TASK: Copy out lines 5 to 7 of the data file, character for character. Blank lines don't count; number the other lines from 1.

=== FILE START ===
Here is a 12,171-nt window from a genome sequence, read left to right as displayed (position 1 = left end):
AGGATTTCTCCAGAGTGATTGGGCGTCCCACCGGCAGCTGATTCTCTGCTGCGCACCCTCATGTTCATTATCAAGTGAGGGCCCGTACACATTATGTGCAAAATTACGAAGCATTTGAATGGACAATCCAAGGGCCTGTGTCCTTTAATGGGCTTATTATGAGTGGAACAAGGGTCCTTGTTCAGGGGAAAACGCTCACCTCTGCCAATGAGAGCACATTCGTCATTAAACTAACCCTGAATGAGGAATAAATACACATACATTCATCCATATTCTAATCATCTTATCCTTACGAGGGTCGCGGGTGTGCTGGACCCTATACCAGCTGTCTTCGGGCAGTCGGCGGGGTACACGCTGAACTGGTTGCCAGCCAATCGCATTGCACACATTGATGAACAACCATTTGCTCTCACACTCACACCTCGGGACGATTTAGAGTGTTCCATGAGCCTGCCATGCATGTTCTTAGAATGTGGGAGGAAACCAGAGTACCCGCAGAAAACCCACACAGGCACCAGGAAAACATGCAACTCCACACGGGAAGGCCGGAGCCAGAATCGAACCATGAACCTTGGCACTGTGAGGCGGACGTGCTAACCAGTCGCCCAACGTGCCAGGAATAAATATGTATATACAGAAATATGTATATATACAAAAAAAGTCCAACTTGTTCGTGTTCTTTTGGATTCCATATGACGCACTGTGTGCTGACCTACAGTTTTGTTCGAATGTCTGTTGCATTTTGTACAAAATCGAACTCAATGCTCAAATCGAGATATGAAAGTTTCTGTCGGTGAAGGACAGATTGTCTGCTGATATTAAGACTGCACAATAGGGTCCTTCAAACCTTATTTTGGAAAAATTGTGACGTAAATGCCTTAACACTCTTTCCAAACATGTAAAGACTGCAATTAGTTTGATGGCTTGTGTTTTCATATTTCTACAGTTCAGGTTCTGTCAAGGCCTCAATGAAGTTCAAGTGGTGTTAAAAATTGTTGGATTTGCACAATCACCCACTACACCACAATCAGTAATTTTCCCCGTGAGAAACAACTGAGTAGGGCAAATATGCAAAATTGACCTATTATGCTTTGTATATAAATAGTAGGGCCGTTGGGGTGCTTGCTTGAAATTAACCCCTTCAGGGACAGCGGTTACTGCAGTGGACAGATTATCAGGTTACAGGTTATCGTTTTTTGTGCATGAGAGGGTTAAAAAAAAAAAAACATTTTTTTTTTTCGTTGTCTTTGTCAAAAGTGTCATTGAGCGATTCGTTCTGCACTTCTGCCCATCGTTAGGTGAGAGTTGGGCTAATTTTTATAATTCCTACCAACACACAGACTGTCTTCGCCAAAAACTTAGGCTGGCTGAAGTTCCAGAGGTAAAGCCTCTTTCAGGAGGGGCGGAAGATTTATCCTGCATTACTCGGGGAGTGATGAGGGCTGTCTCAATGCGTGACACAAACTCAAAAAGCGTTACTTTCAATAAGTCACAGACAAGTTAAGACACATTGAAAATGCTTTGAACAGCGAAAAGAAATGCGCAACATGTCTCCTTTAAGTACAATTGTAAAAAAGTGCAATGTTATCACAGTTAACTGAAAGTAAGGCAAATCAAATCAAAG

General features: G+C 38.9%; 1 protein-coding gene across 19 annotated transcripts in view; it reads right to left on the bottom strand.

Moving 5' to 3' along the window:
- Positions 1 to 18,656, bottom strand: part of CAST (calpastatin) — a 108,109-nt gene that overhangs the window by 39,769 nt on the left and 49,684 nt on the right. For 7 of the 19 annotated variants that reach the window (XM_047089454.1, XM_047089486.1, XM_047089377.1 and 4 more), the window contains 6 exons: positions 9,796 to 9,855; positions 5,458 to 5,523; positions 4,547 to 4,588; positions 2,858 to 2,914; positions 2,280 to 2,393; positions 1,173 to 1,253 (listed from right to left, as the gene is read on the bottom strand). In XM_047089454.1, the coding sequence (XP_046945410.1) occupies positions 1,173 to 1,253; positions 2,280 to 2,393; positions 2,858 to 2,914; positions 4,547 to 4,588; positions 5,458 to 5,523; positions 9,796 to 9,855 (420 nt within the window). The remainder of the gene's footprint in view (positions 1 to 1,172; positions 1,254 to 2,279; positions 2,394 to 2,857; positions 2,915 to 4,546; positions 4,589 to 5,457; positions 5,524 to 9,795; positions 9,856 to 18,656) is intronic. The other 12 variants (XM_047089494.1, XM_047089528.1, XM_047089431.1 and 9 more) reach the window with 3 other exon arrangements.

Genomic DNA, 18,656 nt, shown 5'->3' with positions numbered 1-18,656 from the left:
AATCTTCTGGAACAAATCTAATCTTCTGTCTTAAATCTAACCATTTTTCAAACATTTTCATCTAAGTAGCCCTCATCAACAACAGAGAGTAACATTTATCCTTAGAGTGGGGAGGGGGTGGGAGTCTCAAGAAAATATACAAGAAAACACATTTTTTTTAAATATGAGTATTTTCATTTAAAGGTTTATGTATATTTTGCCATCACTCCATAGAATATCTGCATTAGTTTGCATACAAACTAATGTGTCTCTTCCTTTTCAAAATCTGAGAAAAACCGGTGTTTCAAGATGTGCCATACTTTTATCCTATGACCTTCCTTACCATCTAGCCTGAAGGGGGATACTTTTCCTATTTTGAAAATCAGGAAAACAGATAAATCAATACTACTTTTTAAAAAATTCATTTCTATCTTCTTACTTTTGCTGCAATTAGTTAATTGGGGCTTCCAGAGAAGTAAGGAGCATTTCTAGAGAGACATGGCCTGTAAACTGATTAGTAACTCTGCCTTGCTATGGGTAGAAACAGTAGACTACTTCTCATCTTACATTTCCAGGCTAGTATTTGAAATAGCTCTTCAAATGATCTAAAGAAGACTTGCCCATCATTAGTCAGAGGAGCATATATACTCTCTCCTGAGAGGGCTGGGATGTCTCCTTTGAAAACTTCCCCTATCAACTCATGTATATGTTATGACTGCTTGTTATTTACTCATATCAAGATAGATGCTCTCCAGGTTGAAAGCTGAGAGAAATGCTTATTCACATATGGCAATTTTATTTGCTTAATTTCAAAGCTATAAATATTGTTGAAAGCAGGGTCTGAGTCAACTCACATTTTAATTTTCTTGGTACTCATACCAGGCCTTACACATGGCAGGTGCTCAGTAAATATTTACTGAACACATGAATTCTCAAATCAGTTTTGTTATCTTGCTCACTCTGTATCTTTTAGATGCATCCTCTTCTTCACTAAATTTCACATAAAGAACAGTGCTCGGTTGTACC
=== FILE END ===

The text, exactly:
- Positions 1 to 18,656, bottom strand: part of CAST (calpastatin) — a 108,109-nt gene that overhangs the window by 39,769 nt on the left and 49,684 nt on the right. For 7 of the 19 annotated variants that reach the window (XM_047089454.1, XM_047089486.1, XM_047089377.1 and 4 more), the window contains 6 exons: positions 9,796 to 9,855; positions 5,458 to 5,523; positions 4,547 to 4,588; positions 2,858 to 2,914; positions 2,280 to 2,393; positions 1,173 to 1,253 (listed from right to left, as the gene is read on the bottom strand). In XM_047089454.1, the coding sequence (XP_046945410.1) occupies positions 1,173 to 1,253; positions 2,280 to 2,393; positions 2,858 to 2,914; positions 4,547 to 4,588; positions 5,458 to 5,523; positions 9,796 to 9,855 (420 nt within the window). The remainder of the gene's footprint in view (positions 1 to 1,172; positions 1,254 to 2,279; positions 2,394 to 2,857; positions 2,915 to 4,546; positions 4,589 to 5,457; positions 5,524 to 9,795; positions 9,856 to 18,656) is intronic. The other 12 variants (XM_047089494.1, XM_047089528.1, XM_047089431.1 and 9 more) reach the window with 3 other exon arrangements.

Genomic DNA, 18,656 nt, shown 5'->3' with positions numbered 1-18,656 from the left:
AATCTTCTGGAACAAATCTAATCTTCTGTCTTAAATCTAACCATTTTTCAAACATTTTCATCTAAGTAGCCCTCATCAACAACAGAGAGTAACATTTATCCTTAGAGTGGGGAGGGGGTGGGAGTCTCAAGAAAATATACAAGAAAACACATTTTTTTTAAATATGAGTATTTTCATTTAAAGGTTTATGTATATTTTGCCATCACTCCATAGAATATCTGCATTAGTTTGCATACAAACTAATGTGTCTCTTCCTTTTCAAAATCTGAGAAAAACCGGTGTTTCAAGATGTGCCATACTTTTATCCTATGACCTTCCTTACCATCTAGCCTGAAGGGGGATACTTTTCCTATTTTGAAAATCAGGAAAACAGATAAATCAATACTACTTTTTAAAAAATTCATTTCTATCTTCTTACTTTTGCTGCAATTAGTTAATTGGGGCTTCCAGAGAAGTAAGGAGCATTTCTAGAGAGACATGGCCTGTAAACTGATTAGTAACTCTGCCTTGCTATGGGTAGAAACAGTAGACTACTTCTCATCTTACATTTCCAGGCTAGTATTTGAAATAGCTCTTCAAATGATCTAAAGAAGACTTGCCCATCATTAGTCAGAGGAGCATATATACTCTCTCCTGAGAGGGCTGGGATGTCTCCTTTGAAAACTTCCCCTATCAACTCATGTATATGTTATGACTGCTTGTTATTTACTCATATCAAGATAGATGCTCTCCAGGTTGAAAGCTGAGAGAAATGCTTATTCACATATGGCAATTTTATTTGCTTAATTTCAAAGCTATAAATATTGTTGAAAGCAGGGTCTGAGTCAACTCACATTTTAATTTTCTTGGTACTCATACCAGGCCTTACACATGGCAGGTGCTCAGTAAATATTTACTGAACACATGAATTCTCAAATCAGTTTTGTTATCTTGCTCACTCTGTATCTTTTAGATGCATCCTCTTCTTCACTAAATTTCACATAAAGAACAGTGCTCGGTTGTACC